I often take my artists friends out for canoe trips. It has proven to be an effective tool for bonding and opening the flood gates of discussion. It is so effective that the idea of canoe detente between nations has occurred to me, although I really don't want "those" people in "my" marsh.
A and I set out from the usual put-in, the confluence of the East and Neck Rivers and head up the Neck- the tide being near high I know that we can paddle the Sneak. The Osprey are unsually active this morning. We pass by several osprey nests as we go. If a nest has chicks, it always has three. Any others have none. Four to six osprey in flight at any one time is typical today.
As usual, the willets are putting on their vocal show, a squeak toy call and flying action that serves to warn all of the other willets that there is an intruder. The flight part is a distraction to the intruder, their black and white barred wings grabbing attention away from the nests. We spot some great egrets and a couple of great blue herons...and snowy herons when we get farther up the river, cormorants where there are things for cormorants to stand on.
Unfinished marsh wren nest
In the middle section of the wetland...the last of the broad spartina marsh, we find several stands of the tall spartina with marsh wren nests. The wrens themselves are keeping hidden although they are not staying silent. We find a couple spots with multiple nests and I explain that there is only one active nest here, the male having built several nests to attract a female who then selected one of them. For the first time, I find an unfinished nest, the circular structure being clear and intentional and not the product of any wind.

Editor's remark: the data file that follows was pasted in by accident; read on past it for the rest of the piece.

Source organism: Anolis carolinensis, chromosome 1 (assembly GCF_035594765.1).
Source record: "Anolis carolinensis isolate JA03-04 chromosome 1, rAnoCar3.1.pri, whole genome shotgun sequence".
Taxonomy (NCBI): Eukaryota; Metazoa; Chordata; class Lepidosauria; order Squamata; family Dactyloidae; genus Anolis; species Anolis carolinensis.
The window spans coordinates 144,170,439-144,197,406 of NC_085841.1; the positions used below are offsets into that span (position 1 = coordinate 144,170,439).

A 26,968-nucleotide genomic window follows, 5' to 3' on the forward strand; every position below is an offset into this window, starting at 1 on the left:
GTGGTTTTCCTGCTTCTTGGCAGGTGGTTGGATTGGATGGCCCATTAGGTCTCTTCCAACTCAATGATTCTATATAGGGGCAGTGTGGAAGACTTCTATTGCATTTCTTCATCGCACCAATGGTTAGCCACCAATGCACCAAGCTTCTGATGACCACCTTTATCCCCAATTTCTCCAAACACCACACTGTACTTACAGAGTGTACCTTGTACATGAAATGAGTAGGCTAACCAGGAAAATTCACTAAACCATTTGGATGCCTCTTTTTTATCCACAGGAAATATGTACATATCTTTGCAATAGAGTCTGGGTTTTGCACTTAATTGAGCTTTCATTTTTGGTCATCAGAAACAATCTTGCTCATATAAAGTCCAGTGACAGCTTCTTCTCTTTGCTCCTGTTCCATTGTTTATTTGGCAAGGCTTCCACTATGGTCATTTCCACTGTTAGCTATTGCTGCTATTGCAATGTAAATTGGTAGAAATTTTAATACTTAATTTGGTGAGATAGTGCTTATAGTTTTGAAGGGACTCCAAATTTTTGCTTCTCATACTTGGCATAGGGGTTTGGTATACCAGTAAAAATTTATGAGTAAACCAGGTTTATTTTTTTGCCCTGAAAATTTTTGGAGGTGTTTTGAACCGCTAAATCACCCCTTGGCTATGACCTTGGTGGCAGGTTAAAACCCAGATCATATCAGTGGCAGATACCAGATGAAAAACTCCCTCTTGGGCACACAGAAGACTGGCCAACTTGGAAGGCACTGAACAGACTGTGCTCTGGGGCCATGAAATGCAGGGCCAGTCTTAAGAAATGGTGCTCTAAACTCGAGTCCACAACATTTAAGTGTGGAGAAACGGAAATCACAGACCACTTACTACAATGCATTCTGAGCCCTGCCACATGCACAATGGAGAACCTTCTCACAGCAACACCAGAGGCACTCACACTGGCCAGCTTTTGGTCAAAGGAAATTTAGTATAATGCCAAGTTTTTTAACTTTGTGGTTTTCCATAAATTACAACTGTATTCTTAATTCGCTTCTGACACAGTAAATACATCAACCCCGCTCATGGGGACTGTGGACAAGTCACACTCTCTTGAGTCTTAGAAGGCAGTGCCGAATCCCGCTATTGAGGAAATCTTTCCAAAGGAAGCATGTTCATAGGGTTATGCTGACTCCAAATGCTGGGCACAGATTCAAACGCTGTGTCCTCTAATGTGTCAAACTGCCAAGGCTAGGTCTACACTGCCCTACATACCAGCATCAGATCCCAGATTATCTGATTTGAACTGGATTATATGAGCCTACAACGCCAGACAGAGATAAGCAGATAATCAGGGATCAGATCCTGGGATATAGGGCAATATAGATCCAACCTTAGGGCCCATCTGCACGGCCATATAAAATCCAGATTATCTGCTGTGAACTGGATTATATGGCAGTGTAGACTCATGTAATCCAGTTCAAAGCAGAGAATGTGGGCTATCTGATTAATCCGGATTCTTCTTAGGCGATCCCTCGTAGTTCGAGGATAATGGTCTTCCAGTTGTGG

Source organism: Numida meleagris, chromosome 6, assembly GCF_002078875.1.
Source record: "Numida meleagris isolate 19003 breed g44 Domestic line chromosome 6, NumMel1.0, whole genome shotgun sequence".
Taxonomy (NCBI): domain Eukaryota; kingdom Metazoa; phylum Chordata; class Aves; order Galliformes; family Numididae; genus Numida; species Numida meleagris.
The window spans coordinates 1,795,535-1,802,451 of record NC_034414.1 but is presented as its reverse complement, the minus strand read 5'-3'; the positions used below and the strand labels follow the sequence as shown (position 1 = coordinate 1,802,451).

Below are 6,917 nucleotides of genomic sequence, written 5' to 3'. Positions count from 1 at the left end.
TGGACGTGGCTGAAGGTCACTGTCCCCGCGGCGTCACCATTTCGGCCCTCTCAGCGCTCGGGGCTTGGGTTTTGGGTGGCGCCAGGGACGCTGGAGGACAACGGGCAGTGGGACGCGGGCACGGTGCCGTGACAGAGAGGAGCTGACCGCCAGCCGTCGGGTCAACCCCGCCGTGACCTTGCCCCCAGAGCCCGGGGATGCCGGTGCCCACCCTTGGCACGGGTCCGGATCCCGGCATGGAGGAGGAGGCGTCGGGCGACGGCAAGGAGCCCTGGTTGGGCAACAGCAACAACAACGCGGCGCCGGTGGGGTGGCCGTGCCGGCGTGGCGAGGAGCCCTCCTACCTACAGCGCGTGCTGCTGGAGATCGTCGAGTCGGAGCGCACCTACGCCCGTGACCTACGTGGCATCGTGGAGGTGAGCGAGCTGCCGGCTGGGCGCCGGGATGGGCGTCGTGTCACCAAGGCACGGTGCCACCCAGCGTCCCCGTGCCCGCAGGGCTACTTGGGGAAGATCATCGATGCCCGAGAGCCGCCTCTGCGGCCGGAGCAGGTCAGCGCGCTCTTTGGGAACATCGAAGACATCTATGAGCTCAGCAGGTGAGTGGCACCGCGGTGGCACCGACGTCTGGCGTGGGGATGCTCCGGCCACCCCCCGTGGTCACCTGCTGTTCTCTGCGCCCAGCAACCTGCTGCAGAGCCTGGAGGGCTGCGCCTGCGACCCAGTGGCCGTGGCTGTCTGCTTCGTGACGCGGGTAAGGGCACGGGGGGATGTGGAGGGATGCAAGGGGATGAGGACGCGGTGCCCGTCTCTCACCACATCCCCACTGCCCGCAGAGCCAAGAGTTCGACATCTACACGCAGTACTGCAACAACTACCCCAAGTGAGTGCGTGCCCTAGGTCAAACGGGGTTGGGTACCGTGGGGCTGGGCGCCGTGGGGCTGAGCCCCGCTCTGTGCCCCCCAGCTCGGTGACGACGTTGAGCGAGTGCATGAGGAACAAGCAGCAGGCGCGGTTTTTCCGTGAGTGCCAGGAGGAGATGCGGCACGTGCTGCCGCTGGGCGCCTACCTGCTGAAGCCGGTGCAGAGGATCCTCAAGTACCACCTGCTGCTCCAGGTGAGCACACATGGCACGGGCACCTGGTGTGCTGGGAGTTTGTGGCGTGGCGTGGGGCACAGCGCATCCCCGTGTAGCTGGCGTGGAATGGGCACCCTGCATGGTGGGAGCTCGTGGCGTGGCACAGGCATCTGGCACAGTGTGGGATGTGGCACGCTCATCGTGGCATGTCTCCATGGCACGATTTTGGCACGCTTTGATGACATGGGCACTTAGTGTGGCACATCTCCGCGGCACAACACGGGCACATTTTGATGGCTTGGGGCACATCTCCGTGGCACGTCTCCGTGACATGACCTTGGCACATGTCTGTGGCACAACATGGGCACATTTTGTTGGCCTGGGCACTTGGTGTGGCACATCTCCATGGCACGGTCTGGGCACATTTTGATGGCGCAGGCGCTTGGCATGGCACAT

As we turn the big bend, a noisy osprey draws our eyes skyward. It is in a hover as if hunting, but hunting osprey do not usually make such a racket. Then I spot the bald eagle sitting in what I know to be a favorite perch for the osprey...always a reason for such a conniption.
It was a good trip. I will not talk so much on the next.
The first 300+ entries in this blog were from the Seattle area on the west coast of North America. Starting with October 5, 2012, my blog (and myself for that matter) has moved to Connecticut on the east coast. I have a lot to learn about my new home. I paddle solo most of the time, but I do take others on many trips. Photographs are shot from the canoe on the day of the trip. The writing is done by pencil and paper in the canoe.
I am an interdisciplinary artist creating content-driven and concept-driven artwork in a diverse selection of materials and themes with a very strong recent emphasis on nature and ecology. I was the Rubicon Foundation/Smoke Farm Artist in Residence for 2011-2012. I now live in Connecticut.